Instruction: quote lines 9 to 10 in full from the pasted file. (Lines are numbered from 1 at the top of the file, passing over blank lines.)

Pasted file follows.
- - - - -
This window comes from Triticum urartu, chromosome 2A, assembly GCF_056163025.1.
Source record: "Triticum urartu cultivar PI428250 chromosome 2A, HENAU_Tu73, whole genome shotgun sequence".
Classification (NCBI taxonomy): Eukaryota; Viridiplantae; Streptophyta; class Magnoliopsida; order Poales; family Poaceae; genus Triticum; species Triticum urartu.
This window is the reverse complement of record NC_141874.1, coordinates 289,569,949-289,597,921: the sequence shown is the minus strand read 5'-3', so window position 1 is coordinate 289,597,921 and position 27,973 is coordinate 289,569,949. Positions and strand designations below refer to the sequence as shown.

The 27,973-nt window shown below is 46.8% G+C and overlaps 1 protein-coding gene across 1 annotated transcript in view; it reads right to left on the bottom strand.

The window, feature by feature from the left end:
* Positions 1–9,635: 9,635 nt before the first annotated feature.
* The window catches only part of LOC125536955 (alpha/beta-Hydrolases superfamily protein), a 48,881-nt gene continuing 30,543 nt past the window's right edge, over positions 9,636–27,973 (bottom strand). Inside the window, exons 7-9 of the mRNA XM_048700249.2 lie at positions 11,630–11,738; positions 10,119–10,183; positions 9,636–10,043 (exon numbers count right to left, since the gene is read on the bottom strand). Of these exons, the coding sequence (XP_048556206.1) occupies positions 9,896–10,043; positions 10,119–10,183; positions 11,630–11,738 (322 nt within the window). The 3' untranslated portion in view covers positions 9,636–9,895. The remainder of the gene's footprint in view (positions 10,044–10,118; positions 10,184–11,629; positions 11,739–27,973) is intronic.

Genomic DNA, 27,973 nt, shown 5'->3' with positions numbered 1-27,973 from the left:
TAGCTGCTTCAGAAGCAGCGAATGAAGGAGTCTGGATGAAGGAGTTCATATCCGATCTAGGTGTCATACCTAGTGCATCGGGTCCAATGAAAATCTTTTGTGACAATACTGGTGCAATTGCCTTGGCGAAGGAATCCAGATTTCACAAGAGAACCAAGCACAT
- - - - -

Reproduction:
Genomic DNA, 27,973 nt, shown 5'->3' with positions numbered 1-27,973 from the left:
TAGCTGCTTCAGAAGCAGCGAATGAAGGAGTCTGGATGAAGGAGTTCATATCCGATCTAGGTGTCATACCTAGTGCATCGGGTCCAATGAAAATCTTTTGTGACAATACTGGTGCAATTGCCTTGGCGAAGGAATCCAGATTTCACAAGAGAACCAAGCACAT